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Total Denial: Burmese peasants fight Unocal

Posted by Pratap Chatterjee on March 20th, 2007

Continuing our film recommendations from last week, we'd like to mention "Total Denial" - a new documentary on corporate-financed human rights abuses in Burma. The film was made by Bulgarian-born Milena Kaneva. The Austin-Chronicle newspaper in Texas called the film: "heart-wrenching and utterly disturbing."

"Total Denial" chronicles a major human rights lawsuit brought by EarthRights International and villagers from Burma against oil giant Unocal, a company based right here in California, as well as a French multinational named Total. A number of screenings are coming up in the next few weeks here in the U.S.  If you live in the Bay area, do check it out on Thursday, in Los Angeles on March 27th or in Washington DC on April 11th.

The lawsuit was brought by 11 Burmese peasants who suffered a variety of human rights violations at the hands of Burmese army units that were securing the pipeline route. These abuses included forced relocation, forced labor, rape, torture, and murder.

The case was spearheaded by Ka Hsaw Wa, the executive director of Earth Rights International, an organization based in Washington DC. Of the Karen indigenous minority in Burma, he was one of the student leaders in the 1988 nation-wide student uprising for democracy and freedom, and has been a human rights activist since he fled Burma in 1988. He was helped by Paul Hoffman of the Center for Constitutional Rights, Hadsell & Stormer, and Judith Brown Chomsky.

Almost a decade after the case was brought, the court decided that:
"Unocal knew that the military had a record of committing human rights abuses; that the Project hired the military to provide security for the Project, a military that forced villagers to work and entire villages to relocate for the benefit of the Project; that the military, while forcing villagers to work and relocate, committed numerous acts of violence; and that Unocal knew or should have known that the military did commit, was committing and would continue to commit these tortious acts."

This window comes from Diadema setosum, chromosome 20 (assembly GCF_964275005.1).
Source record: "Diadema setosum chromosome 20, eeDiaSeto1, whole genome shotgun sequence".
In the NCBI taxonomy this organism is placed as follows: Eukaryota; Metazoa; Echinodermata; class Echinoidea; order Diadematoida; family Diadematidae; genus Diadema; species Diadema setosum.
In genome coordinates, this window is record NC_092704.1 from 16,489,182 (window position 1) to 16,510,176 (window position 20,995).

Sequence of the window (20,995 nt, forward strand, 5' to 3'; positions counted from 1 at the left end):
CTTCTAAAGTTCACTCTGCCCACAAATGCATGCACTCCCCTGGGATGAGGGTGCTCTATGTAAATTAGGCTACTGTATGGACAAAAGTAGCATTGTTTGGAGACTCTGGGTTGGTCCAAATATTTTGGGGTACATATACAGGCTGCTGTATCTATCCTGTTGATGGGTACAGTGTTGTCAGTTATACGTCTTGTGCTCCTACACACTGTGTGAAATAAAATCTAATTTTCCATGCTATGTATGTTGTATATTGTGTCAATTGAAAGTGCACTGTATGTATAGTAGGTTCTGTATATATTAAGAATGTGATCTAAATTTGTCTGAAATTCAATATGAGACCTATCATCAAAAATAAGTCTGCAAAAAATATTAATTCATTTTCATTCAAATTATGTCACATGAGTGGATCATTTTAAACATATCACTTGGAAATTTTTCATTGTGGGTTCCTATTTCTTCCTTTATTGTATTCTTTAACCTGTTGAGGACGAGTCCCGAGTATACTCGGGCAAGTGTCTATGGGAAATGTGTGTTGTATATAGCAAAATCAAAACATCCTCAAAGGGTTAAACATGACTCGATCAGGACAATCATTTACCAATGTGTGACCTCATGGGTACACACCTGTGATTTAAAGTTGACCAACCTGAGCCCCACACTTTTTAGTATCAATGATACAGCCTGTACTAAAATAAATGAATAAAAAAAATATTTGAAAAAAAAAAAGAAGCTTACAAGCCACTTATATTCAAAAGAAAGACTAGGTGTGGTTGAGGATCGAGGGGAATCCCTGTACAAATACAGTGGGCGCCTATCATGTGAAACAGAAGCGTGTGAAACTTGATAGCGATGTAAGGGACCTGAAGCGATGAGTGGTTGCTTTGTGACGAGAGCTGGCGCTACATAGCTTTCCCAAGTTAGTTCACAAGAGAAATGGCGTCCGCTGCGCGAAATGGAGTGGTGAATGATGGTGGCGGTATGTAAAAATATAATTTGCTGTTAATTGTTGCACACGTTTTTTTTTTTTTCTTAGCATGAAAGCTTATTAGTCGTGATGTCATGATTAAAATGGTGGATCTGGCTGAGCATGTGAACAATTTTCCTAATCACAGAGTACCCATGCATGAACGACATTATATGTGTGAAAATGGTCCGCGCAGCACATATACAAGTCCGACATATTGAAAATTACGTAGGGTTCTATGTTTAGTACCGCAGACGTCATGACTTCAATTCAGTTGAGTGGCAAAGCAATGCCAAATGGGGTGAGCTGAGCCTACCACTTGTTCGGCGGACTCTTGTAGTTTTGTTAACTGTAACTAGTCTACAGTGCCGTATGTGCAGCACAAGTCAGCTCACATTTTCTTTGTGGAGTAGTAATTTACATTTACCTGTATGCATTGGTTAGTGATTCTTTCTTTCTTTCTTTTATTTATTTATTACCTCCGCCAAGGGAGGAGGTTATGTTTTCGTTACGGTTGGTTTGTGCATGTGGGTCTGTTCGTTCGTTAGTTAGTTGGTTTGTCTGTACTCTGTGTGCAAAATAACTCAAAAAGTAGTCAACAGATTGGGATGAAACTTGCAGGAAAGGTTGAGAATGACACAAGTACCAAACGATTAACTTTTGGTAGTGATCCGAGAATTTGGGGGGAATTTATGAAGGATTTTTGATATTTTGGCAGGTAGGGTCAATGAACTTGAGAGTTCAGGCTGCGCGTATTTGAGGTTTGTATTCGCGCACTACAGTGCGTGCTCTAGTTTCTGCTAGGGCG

The legal basis for the case was a laws called the Alien Tort Claims Act (a 1789 law intended to curb piracy on the high seas by extending U.S. jurisdiction to cover breaches of international law outside its borders), which has been used primarily to sue international human rights abuses in U.S. courts.  In recent years a number of plaintiffs have sued multinational corporations for abuses outside the U.S. under this law. While many of these cases are now in court, Unocal decided to settle out of court and compensate the victims in January 2006.

Earth Rights International are using the same law to pursue another major oil company here in California (Chevron) with some success for abuses in Nigeria.

The case is based on two incidents: the shooting of peaceful protestors at Chevron's Parabe offshore platform and the destruction of two villages by soldiers in Chevron helicopters and boats.

Last week U.S. District Judge Susan Illston in San Francisco agreed that the Nigerian plaintiffs: "have presented evidence of a link between the conduct of Chevron in the United States and the attacks in Nigeria at issue" as well as evidence that the corporation had substantial control over its Nigerian unit, that it  "designed and adjusted the general security policies and procedures" of its subsidiary and approved payments from the subsidiary to the Nigerian government security forces.


Incidentally, Earth Rights International is also pursuing a third Alien Tort Claims Act case against Shell in Nigeria for complicity in human rights abuses.